Before he relocated to the USA in 2006 on a refugee resettlement program, he came to Liberia in 2005 and  purchased one acre of land to build his first computer school in the country. In 2008 upon his first return home from the US, he donated 17 computers to the Liberia National Police (LNP), yet he was still a refugee.

Even though he arrived in the US with no luggage, no passport, no ID, no phone, no money, no home, and no friends, by the grace of God and with the help of many, he established Change Agent Network (CAN), an international  nonprofit organization, that is contributing to the world in big ways and massively transforming Liberia through education.

Ariel view of Heart of Grace School, one of the schools constructed by Eric and his CAN

From the origins of that single desktop computer, Eric and his organization have built over 20 schools in six counties in Liberia, educating over 5,000 under-served and vulnerable children, over 300 employees on payroll nationwide and graduated more than 2,000 students, many of whom have become meaningful contributors to society. One such former student from the computer school in the refugee camp is Mr. Jerolinmek M. Piah, the former Presidential Press Secretary to former President Ellen Johnson Sirleaf of Liberia.

Also from that single desktop computer, Eric and his team established CAN University in Fissibu Town, Zorzor District, Lofa County, Northern Liberia.

“We are all called to live our lives for a cause greater than ourselves, serving others and making the world a more peaceful, stable and prosperous godly place for every human being,” Eric says.

He added: “We must leave the world better than we met it  for the generations to following. We can either choose to let tragedy and hardships to turn us into bitter, self-serving individuals or into humble servants who want no one else to experience what we have.”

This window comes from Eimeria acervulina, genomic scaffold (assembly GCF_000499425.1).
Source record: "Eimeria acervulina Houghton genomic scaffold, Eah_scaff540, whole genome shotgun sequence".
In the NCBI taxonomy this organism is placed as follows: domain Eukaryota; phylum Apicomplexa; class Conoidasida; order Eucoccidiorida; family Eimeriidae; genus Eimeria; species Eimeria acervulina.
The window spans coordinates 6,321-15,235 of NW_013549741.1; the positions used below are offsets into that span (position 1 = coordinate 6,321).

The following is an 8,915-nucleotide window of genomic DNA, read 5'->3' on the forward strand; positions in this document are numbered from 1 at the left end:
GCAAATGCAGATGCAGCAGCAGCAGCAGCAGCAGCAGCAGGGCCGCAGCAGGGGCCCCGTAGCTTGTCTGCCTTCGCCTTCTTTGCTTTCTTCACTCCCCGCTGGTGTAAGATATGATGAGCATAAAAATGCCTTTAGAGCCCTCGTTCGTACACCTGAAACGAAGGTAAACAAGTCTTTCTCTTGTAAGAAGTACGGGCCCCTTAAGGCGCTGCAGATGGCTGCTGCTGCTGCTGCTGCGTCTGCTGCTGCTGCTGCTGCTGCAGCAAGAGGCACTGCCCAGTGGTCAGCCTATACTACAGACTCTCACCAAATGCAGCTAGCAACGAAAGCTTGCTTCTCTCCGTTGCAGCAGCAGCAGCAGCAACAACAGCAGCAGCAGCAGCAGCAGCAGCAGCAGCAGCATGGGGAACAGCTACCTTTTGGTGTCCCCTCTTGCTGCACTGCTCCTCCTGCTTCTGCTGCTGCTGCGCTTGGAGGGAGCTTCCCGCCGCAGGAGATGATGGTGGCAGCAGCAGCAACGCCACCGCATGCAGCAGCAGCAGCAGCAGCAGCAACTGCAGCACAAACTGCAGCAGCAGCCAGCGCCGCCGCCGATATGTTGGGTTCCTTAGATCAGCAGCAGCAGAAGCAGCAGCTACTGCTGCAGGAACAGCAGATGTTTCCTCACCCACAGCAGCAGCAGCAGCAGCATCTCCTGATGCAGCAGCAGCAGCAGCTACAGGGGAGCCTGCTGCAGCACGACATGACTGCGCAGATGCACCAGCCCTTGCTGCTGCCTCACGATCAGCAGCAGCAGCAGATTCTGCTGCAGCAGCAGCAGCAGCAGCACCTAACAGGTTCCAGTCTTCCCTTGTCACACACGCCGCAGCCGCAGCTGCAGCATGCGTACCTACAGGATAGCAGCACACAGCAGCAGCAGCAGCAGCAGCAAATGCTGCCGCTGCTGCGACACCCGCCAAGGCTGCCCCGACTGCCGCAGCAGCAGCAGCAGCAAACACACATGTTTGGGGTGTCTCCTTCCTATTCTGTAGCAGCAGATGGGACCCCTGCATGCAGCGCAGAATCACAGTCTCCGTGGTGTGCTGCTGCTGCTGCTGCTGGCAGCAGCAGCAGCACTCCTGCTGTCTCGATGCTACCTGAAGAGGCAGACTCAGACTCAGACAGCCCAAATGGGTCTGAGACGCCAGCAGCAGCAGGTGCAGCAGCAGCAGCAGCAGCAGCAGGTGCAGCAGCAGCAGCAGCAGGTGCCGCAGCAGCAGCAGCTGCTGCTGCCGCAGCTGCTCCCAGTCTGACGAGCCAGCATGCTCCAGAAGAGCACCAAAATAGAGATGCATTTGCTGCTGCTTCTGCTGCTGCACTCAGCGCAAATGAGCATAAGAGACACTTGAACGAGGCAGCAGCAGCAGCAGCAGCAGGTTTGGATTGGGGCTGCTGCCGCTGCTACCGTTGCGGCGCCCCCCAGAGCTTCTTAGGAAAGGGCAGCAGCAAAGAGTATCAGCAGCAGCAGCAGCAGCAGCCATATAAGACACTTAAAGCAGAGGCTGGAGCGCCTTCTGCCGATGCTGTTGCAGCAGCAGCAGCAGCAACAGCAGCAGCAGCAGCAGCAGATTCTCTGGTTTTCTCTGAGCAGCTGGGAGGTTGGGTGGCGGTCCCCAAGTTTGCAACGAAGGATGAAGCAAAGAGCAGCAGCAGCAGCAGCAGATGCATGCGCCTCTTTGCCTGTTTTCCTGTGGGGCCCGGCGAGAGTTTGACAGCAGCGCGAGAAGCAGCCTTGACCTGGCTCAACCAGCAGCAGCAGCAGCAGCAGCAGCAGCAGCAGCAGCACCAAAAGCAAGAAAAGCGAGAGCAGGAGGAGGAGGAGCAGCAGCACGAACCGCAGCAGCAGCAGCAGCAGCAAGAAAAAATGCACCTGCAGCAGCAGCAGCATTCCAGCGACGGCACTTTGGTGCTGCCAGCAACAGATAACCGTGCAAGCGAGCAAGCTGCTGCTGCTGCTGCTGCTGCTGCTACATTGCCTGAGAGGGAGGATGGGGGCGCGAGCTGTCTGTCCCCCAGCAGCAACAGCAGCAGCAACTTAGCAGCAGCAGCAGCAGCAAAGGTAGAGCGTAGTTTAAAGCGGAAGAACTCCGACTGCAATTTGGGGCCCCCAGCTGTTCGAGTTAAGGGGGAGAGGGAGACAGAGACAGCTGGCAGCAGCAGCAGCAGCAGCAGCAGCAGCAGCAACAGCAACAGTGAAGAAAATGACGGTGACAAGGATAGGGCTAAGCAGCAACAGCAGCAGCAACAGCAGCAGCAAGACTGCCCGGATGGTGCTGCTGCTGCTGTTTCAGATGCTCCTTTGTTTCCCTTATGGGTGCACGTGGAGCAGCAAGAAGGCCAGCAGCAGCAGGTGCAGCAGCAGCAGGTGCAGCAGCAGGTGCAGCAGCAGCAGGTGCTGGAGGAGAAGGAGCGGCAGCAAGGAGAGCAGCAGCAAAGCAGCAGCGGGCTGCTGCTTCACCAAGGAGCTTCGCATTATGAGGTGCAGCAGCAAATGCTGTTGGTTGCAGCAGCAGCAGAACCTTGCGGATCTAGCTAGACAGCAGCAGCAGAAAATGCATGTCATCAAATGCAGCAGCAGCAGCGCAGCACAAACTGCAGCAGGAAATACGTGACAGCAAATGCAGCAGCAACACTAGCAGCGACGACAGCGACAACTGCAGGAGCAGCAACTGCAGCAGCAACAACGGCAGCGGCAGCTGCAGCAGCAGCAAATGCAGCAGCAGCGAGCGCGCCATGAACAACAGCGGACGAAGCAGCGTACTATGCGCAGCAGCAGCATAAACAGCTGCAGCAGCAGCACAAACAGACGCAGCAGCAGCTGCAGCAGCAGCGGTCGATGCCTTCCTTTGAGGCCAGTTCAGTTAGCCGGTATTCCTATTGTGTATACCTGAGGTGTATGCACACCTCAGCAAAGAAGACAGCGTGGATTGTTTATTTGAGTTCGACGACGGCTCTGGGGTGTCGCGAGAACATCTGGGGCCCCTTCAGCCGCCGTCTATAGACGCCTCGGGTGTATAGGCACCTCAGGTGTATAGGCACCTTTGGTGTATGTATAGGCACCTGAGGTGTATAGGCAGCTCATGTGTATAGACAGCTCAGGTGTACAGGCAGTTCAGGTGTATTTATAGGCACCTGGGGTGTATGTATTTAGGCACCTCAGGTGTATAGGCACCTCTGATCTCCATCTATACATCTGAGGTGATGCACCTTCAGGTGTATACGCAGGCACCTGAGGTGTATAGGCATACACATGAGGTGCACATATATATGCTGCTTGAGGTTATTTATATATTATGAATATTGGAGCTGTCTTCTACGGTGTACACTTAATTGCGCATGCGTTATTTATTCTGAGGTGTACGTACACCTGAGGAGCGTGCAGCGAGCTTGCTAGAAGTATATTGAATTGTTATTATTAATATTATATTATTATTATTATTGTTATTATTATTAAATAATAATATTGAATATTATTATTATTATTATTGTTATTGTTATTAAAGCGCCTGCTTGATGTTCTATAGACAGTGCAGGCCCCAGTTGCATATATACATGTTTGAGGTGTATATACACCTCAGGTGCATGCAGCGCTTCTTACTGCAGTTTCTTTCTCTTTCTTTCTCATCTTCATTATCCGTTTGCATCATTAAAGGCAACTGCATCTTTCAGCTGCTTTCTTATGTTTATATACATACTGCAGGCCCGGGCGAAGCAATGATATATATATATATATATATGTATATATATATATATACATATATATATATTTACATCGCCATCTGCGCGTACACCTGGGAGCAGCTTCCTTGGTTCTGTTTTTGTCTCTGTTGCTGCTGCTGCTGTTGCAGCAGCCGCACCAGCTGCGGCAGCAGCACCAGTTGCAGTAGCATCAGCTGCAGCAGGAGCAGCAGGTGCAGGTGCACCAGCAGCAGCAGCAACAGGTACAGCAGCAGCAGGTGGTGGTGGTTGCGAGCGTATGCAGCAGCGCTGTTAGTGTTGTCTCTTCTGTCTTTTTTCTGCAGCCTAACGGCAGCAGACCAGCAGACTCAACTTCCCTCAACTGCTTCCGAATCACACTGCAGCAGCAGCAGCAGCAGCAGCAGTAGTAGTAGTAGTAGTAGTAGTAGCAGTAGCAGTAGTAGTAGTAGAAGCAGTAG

As he travelled tirelessly across the US convincing Americans to raise funds for the building of more schools to help Liberia, Eric was accompanied on some of those trips by the former Liberian Ambassador to Washington D.C., Amb. Jeremiah C. Sulunteh. He has won many international awards for his humanitarian works in and outside Liberia.

Eric and his organization CAN have shipped many school materials to Liberia. Among them are four school buses. Shipped 14 40-foot containers of educational, medical, and relief supplies to Liberia. Raised over US$3.5 million for infrastructure, education, and human development purposes in Liberia.

Brought over 100 global partners on short-term mission and volunteer- impact trips to Liberia. Built and donated nine houses to homeless families. Out of the 20 schools, only five campuses belong to Change Agent Network (CAN)/Opportunity Network-Liberia (ONLIB) and are under the leadership and direct management of Mr. Eric Willise Wowoh and CAN/ONLIB. The others are owned and managed by CAN/ONLIB’s partner organizations and individuals in Liberia.

The five high schools that are directly under the supervision of Eric and his CAN/ONLIB are:

  1. Heart of Grace School encompassing Nursery through grade 12th The school located in Jacob’s Town Rehab Community, Lower Johnsonville, Montserrado County.
  2. CAN Leadership Academy operates from Nursery through grade 10th. It’s located in Fissibu Town, Zorzor District, Lofa County.
  3. Alexandria A. Andrews Academy runs from Nursery through grade 12th is in Gbarnga, Bong County, Central Liberia.